On 4 April, I celebrated the (Dutch) National Walk to Work Day by adding a London dimension. The 7.5km walk took an hour and twenty minutes.
I delayed my usual departure time from home, because there was simply not enough light, and I did not want to trip over any ropes, clutter or herons on the Grand Union Canal towpath. By 0610, half an hour before sunrise, and therefore at the traditional end of lighting-up time (before light-sensitive street-lamps had been invented), I decided that it was light enough to venture forth. A short trip along the side of the park, and I was on the canal towpath.
The walk along the canal was as noisy as my usual bus journey, but instead of the raucous bellowing into mobile phones, the unprivatised drone of on-phone entertainment, and so on, the soundtrack was provided by a vast orchestra of birds — in the trees, the robins, blackbird, tits, finches and pigeons of suburban life; out on the water, ducks and coots, the squeaky gate call of a moorhen, and the braying of the geese which brings to mind PG Wodehouse’s classic “when aunt is calling to aunt, like mastodons bellowing across primeval swamps”. Down at Denham Deep Lock (a shame the café is shut at that time of day … and ditto with the Swan and Bottle later in the walk), the soundscape gained a drone: not a bagpiper, but the growl and thrum of the A40, always busy.
Once underneath the main road, suburbia returns. Across the canal, the 1920s Willowbank community is first to appear, but after a divergence on the canal, the right bank is filled with new housing built on the site (for a thousand years) of a flour mill on King’s Island: this is the Kingsmill on the wrappers of supermarket loaves nationwide. The towpath crosses to the west side just in time to run alongside the seventeenth-century Swan and Bottle pub (formerly two pubs: guess what each was called).
The exit from the pub car park is really the hinge of the walk: a main left turn, and the transition from towpath to road. But before turning left towards Uxbridge High Street, I crossed Oxford Road (patience required) to re-acquaint myself with the coal tax plaque on the bridge over the Colne. Here, the river marks the boundary of the London coal tax area: in the 1860s, the Corporation of the City of London levied tax on coal and wine brought into London (as defined by the Metropolitan Police District, which comprised parishes which were, in whole or in part, within 25km (of course, it was defined as 15 miles in those days) of St Martin le Grand, next to St Paul’s Cathedral. There are over 200 markers still in place: see the Coal Tax Circuit for a route round them all.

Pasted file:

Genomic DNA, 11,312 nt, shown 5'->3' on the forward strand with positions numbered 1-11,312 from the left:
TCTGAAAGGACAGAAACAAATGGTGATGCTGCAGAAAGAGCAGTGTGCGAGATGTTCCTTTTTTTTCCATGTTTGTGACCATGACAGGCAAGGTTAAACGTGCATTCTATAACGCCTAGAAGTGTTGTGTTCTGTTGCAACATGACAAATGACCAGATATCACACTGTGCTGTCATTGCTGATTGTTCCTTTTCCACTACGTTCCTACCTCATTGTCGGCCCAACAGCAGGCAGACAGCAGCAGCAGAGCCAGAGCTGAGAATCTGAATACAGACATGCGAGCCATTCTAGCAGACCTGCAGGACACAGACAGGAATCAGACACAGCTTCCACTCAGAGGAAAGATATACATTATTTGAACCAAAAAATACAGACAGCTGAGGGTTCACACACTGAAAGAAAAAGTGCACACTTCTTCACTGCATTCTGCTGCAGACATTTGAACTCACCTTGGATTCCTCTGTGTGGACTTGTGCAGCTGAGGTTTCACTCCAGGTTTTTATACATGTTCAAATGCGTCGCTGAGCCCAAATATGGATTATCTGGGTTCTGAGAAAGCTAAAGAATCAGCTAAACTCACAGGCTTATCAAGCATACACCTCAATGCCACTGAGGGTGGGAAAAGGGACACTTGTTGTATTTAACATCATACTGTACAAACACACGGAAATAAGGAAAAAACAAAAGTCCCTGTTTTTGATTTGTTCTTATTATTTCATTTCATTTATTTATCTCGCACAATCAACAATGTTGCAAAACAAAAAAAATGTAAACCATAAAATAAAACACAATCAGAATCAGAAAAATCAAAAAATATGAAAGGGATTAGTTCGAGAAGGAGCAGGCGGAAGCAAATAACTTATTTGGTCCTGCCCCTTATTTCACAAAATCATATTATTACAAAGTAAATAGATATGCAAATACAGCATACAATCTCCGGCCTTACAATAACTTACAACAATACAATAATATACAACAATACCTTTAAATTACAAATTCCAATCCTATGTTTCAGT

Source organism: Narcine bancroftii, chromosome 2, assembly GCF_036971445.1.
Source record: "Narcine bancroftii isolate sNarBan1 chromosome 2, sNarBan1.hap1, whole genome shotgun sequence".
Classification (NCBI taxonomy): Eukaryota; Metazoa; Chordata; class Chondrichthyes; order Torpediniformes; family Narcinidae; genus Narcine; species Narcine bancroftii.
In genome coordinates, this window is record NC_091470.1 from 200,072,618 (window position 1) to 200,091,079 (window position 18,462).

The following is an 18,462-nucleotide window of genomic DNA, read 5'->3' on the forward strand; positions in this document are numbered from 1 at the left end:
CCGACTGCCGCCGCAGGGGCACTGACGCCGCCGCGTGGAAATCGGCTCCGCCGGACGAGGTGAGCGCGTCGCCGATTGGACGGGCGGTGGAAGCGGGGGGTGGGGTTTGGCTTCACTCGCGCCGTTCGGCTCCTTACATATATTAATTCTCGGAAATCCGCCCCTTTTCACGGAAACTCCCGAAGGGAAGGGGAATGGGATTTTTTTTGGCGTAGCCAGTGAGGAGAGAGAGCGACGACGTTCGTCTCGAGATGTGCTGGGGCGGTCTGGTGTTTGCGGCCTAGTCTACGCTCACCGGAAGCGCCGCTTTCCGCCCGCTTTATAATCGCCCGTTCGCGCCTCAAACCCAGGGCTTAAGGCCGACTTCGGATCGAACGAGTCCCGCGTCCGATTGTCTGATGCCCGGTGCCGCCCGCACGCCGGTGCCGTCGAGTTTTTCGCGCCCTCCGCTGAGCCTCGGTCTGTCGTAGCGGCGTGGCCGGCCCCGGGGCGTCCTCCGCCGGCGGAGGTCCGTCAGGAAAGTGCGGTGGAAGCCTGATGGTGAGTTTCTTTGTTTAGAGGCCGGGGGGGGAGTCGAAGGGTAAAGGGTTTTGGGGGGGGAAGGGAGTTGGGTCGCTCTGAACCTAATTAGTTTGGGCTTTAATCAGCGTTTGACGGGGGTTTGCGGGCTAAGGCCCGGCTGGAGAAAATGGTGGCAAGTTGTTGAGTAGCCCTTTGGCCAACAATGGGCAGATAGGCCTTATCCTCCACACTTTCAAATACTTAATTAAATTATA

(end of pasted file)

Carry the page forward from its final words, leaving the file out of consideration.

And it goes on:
From the bridge, I went past the shell of the Crown and Treaty Inn, crossed at the lights, and walked up the High Street, past the court, the market hall, the Tube station and the Civic Centre, to St Andrew’s roundabout, and then along Hillingdon Road and up Kingston Lane to Eastern Gateway where, as luck would have it, Tom Betteridge was on hand to take my arrival photo, and to chat about the possibility of a Brunel Walk to Work Day later in the year.
It is not a route to work I’d choose every day (I have walked the towpath in deep snow after all buses were recalled, but that was when it was the only option), but I arrived in good form, ready to tackle the working day. Wandel naar je Werk Dag does not require its Dutch participants to walk all the way, but just to incorporate some walking into the route on the day. It might be a case of walking the first or final stage to or from a station, getting off a bus a couple of stops short of the usual, or even parking at the far end of the campus.
I commend the idea to all.